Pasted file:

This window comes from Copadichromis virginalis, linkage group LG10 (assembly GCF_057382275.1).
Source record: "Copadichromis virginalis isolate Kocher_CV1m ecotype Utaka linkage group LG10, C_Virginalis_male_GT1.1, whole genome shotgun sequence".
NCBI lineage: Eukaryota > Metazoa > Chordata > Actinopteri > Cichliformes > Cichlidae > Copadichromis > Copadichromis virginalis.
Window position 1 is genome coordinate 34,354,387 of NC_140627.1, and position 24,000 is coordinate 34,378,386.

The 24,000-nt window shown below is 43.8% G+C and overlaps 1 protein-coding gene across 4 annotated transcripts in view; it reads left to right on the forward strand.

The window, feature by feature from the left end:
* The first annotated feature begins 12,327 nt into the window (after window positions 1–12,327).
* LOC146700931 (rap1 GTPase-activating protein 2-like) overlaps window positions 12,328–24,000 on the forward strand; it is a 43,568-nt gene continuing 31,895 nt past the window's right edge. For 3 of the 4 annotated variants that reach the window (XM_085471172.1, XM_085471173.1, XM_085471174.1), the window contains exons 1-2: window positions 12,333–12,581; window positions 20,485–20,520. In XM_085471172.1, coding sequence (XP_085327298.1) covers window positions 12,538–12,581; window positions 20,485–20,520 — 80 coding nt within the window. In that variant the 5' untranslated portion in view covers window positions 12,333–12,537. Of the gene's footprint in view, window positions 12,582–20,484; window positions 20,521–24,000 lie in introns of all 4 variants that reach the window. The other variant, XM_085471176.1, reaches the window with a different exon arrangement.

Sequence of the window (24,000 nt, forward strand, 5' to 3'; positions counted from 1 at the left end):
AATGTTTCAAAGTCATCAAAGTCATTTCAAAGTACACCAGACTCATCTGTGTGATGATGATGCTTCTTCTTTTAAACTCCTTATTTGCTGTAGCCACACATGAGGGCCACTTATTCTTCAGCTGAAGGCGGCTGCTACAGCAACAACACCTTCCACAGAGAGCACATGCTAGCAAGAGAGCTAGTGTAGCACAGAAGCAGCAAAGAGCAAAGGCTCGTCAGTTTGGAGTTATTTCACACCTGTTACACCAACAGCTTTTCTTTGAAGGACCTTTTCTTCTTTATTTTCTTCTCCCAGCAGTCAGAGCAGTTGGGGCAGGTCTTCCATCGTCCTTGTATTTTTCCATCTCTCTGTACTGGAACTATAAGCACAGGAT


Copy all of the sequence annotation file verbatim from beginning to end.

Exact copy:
This window comes from Copadichromis virginalis, linkage group LG10 (assembly GCF_057382275.1).
Source record: "Copadichromis virginalis isolate Kocher_CV1m ecotype Utaka linkage group LG10, C_Virginalis_male_GT1.1, whole genome shotgun sequence".
NCBI lineage: Eukaryota > Metazoa > Chordata > Actinopteri > Cichliformes > Cichlidae > Copadichromis > Copadichromis virginalis.
Window position 1 is genome coordinate 34,354,387 of NC_140627.1, and position 24,000 is coordinate 34,378,386.

The 24,000-nt window shown below is 43.8% G+C and overlaps 1 protein-coding gene across 4 annotated transcripts in view; it reads left to right on the forward strand.

The window, feature by feature from the left end:
* The first annotated feature begins 12,327 nt into the window (after window positions 1–12,327).
* LOC146700931 (rap1 GTPase-activating protein 2-like) overlaps window positions 12,328–24,000 on the forward strand; it is a 43,568-nt gene continuing 31,895 nt past the window's right edge. For 3 of the 4 annotated variants that reach the window (XM_085471172.1, XM_085471173.1, XM_085471174.1), the window contains exons 1-2: window positions 12,333–12,581; window positions 20,485–20,520. In XM_085471172.1, coding sequence (XP_085327298.1) covers window positions 12,538–12,581; window positions 20,485–20,520 — 80 coding nt within the window. In that variant the 5' untranslated portion in view covers window positions 12,333–12,537. Of the gene's footprint in view, window positions 12,582–20,484; window positions 20,521–24,000 lie in introns of all 4 variants that reach the window. The other variant, XM_085471176.1, reaches the window with a different exon arrangement.

Sequence of the window (24,000 nt, forward strand, 5' to 3'; positions counted from 1 at the left end):
AATGTTTCAAAGTCATCAAAGTCATTTCAAAGTACACCAGACTCATCTGTGTGATGATGATGCTTCTTCTTTTAAACTCCTTATTTGCTGTAGCCACACATGAGGGCCACTTATTCTTCAGCTGAAGGCGGCTGCTACAGCAACAACACCTTCCACAGAGAGCACATGCTAGCAAGAGAGCTAGTGTAGCACAGAAGCAGCAAAGAGCAAAGGCTCGTCAGTTTGGAGTTATTTCACACCTGTTACACCAACAGCTTTTCTTTGAAGGACCTTTTCTTCTTTATTTTCTTCTCCCAGCAGTCAGAGCAGTTGGGGCAGGTCTTCCATCGTCCTTGTATTTTTCCATCTCTCTGTACTGGAACTATAAGCACAGGAT